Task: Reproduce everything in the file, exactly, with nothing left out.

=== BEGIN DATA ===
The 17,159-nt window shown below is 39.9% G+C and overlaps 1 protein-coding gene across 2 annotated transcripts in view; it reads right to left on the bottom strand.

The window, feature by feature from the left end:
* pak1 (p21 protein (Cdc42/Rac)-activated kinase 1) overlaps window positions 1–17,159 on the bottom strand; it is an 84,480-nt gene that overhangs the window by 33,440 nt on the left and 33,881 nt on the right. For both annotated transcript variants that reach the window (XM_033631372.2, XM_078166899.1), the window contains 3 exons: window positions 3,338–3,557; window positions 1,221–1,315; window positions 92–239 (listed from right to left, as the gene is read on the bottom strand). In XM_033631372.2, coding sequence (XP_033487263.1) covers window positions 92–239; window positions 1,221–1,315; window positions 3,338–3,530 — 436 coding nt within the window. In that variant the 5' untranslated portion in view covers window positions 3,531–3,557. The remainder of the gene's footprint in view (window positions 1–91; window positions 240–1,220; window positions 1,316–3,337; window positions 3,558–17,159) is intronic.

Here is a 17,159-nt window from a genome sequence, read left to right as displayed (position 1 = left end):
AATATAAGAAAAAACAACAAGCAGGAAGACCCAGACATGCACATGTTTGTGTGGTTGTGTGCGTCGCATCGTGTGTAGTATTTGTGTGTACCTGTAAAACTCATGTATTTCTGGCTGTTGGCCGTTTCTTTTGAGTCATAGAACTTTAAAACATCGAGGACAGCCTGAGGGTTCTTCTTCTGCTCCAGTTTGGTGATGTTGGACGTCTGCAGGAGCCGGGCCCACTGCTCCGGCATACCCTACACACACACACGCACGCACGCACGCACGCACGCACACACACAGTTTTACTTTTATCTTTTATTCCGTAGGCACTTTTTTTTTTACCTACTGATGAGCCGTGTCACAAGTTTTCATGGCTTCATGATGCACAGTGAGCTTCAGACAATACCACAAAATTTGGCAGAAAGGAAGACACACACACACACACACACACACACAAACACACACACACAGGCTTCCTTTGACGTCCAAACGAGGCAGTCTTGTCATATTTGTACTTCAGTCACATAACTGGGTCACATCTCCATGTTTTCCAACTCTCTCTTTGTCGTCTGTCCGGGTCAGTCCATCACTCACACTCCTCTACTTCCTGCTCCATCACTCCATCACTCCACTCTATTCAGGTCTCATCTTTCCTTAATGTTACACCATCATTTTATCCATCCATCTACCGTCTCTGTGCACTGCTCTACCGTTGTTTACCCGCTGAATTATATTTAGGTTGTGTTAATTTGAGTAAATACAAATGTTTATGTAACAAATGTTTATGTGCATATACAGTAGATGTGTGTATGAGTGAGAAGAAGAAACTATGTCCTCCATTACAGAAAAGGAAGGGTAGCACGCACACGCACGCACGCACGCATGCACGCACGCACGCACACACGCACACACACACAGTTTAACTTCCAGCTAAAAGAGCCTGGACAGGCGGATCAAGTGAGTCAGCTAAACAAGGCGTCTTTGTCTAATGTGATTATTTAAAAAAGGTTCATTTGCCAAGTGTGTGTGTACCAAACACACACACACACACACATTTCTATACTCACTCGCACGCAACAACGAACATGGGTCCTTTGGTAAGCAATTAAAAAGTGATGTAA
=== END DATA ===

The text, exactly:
The 17,159-nt window shown below is 39.9% G+C and overlaps 1 protein-coding gene across 2 annotated transcripts in view; it reads right to left on the bottom strand.

The window, feature by feature from the left end:
* pak1 (p21 protein (Cdc42/Rac)-activated kinase 1) overlaps window positions 1–17,159 on the bottom strand; it is an 84,480-nt gene that overhangs the window by 33,440 nt on the left and 33,881 nt on the right. For both annotated transcript variants that reach the window (XM_033631372.2, XM_078166899.1), the window contains 3 exons: window positions 3,338–3,557; window positions 1,221–1,315; window positions 92–239 (listed from right to left, as the gene is read on the bottom strand). In XM_033631372.2, coding sequence (XP_033487263.1) covers window positions 92–239; window positions 1,221–1,315; window positions 3,338–3,530 — 436 coding nt within the window. In that variant the 5' untranslated portion in view covers window positions 3,531–3,557. The remainder of the gene's footprint in view (window positions 1–91; window positions 240–1,220; window positions 1,316–3,337; window positions 3,558–17,159) is intronic.

Here is a 17,159-nt window from a genome sequence, read left to right as displayed (position 1 = left end):
AATATAAGAAAAAACAACAAGCAGGAAGACCCAGACATGCACATGTTTGTGTGGTTGTGTGCGTCGCATCGTGTGTAGTATTTGTGTGTACCTGTAAAACTCATGTATTTCTGGCTGTTGGCCGTTTCTTTTGAGTCATAGAACTTTAAAACATCGAGGACAGCCTGAGGGTTCTTCTTCTGCTCCAGTTTGGTGATGTTGGACGTCTGCAGGAGCCGGGCCCACTGCTCCGGCATACCCTACACACACACACGCACGCACGCACGCACGCACGCACACACACAGTTTTACTTTTATCTTTTATTCCGTAGGCACTTTTTTTTTTACCTACTGATGAGCCGTGTCACAAGTTTTCATGGCTTCATGATGCACAGTGAGCTTCAGACAATACCACAAAATTTGGCAGAAAGGAAGACACACACACACACACACACACACACAAACACACACACACAGGCTTCCTTTGACGTCCAAACGAGGCAGTCTTGTCATATTTGTACTTCAGTCACATAACTGGGTCACATCTCCATGTTTTCCAACTCTCTCTTTGTCGTCTGTCCGGGTCAGTCCATCACTCACACTCCTCTACTTCCTGCTCCATCACTCCATCACTCCACTCTATTCAGGTCTCATCTTTCCTTAATGTTACACCATCATTTTATCCATCCATCTACCGTCTCTGTGCACTGCTCTACCGTTGTTTACCCGCTGAATTATATTTAGGTTGTGTTAATTTGAGTAAATACAAATGTTTATGTAACAAATGTTTATGTGCATATACAGTAGATGTGTGTATGAGTGAGAAGAAGAAACTATGTCCTCCATTACAGAAAAGGAAGGGTAGCACGCACACGCACGCACGCACGCATGCACGCACGCACGCACACACGCACACACACACAGTTTAACTTCCAGCTAAAAGAGCCTGGACAGGCGGATCAAGTGAGTCAGCTAAACAAGGCGTCTTTGTCTAATGTGATTATTTAAAAAAGGTTCATTTGCCAAGTGTGTGTGTACCAAACACACACACACACACACATTTCTATACTCACTCGCACGCAACAACGAACATGGGTCCTTTGGTAAGCAATTAAAAAGTGATGTAA